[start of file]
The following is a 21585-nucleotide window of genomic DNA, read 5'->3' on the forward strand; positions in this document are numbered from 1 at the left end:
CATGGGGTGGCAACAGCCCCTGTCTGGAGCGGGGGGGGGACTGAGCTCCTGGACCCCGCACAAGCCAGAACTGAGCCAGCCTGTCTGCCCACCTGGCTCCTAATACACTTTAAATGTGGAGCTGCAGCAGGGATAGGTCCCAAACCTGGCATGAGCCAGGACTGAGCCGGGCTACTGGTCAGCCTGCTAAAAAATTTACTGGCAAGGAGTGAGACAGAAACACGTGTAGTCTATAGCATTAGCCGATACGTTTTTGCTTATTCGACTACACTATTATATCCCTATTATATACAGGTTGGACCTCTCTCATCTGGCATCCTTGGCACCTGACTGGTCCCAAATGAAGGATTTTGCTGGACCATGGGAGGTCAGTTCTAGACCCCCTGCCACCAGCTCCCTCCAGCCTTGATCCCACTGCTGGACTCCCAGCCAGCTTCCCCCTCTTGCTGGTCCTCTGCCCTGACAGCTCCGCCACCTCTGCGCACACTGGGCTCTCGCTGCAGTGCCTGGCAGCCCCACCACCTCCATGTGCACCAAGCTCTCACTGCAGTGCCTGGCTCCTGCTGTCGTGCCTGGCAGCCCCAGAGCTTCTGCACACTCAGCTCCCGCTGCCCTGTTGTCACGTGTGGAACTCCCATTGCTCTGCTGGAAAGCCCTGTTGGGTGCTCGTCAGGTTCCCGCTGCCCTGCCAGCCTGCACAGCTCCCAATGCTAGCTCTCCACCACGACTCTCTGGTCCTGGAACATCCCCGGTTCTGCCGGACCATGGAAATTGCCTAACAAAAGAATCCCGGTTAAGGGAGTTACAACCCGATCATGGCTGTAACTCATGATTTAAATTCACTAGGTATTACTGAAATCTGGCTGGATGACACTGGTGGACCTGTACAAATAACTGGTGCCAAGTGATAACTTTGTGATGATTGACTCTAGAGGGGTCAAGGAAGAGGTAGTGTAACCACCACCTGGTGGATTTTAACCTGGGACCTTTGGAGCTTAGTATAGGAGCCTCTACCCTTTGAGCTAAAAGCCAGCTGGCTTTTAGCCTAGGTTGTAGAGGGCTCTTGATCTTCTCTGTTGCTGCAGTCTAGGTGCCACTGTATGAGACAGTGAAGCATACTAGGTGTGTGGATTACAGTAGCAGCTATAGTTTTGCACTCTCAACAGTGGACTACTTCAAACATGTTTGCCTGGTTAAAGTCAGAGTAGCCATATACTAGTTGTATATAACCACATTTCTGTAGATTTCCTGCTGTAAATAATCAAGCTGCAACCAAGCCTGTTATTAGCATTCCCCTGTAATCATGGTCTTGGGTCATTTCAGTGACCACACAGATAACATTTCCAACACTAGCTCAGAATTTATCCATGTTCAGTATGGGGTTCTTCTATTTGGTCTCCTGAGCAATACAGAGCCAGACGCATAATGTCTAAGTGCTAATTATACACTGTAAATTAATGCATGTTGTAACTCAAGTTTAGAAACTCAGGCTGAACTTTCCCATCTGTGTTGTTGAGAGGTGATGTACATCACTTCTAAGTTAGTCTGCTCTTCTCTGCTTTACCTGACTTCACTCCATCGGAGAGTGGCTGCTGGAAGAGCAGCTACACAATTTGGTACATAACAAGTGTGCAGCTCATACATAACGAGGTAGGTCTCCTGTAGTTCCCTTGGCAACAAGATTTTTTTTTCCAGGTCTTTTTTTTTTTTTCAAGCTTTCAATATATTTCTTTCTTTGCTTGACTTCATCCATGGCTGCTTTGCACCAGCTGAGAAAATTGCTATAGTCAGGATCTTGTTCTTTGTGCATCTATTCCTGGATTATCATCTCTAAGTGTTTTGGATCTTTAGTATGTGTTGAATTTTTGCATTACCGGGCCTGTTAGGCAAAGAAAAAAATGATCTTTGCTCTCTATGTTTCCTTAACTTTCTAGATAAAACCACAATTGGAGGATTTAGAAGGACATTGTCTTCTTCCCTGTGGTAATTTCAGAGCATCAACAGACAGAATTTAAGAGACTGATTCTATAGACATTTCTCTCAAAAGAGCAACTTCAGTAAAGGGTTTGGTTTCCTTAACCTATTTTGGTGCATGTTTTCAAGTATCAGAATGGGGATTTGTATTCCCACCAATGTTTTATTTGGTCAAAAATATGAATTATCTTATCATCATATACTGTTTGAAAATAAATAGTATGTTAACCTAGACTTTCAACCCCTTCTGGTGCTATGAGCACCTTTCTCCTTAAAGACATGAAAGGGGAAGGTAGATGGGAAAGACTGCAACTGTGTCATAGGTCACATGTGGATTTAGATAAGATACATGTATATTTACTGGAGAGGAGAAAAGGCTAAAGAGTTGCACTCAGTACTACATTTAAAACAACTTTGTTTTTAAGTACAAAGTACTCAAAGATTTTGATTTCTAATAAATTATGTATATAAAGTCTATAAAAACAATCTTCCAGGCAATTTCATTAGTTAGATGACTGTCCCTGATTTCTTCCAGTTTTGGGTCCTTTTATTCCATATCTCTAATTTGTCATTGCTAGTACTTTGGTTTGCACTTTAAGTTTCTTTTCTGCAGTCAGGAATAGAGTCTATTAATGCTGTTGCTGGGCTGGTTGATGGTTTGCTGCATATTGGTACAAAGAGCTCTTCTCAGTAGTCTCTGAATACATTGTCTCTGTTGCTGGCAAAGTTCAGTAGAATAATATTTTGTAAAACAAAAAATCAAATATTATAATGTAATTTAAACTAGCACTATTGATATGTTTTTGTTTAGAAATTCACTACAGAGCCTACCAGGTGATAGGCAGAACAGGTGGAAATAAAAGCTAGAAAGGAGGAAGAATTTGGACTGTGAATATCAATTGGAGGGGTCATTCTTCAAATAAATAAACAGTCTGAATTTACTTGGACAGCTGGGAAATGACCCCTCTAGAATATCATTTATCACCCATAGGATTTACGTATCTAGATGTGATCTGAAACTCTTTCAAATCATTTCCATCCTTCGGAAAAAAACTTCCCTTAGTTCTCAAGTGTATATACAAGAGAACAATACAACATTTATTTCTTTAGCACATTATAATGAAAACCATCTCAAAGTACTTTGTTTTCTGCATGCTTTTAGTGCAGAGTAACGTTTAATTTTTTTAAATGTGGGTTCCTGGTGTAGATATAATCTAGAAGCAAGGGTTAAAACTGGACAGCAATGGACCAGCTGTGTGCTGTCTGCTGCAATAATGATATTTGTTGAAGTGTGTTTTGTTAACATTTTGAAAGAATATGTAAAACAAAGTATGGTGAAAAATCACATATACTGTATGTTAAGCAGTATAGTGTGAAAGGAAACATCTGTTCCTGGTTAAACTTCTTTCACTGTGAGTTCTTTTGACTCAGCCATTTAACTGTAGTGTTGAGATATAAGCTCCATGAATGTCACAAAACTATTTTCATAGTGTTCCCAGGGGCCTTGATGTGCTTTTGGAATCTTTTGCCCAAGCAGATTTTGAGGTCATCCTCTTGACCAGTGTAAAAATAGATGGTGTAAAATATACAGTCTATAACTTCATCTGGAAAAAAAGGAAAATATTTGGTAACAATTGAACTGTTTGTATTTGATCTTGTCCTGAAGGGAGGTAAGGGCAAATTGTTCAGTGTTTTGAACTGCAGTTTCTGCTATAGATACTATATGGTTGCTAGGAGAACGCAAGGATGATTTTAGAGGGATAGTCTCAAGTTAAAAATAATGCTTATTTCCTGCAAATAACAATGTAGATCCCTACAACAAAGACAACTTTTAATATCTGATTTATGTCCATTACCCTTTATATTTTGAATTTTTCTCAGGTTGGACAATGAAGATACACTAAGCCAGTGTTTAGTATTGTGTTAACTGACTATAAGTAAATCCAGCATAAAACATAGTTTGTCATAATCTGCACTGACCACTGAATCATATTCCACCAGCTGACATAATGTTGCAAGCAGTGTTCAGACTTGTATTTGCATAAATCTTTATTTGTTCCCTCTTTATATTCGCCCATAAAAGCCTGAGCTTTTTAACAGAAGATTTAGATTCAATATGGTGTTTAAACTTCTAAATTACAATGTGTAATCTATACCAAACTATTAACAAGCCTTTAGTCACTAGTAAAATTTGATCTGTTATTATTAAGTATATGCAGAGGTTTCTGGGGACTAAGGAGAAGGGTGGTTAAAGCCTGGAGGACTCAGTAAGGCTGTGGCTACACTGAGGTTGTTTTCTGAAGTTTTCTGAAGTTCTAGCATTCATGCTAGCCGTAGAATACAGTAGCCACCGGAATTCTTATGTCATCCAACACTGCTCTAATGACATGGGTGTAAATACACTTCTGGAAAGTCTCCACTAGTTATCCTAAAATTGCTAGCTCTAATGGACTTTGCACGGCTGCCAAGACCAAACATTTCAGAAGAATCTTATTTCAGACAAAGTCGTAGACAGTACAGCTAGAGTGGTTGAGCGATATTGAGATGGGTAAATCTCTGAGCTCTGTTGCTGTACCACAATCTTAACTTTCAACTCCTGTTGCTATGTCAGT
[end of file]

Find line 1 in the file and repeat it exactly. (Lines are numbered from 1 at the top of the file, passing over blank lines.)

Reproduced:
The following is a 21585-nucleotide window of genomic DNA, read 5'->3' on the forward strand; positions in this document are numbered from 1 at the left end: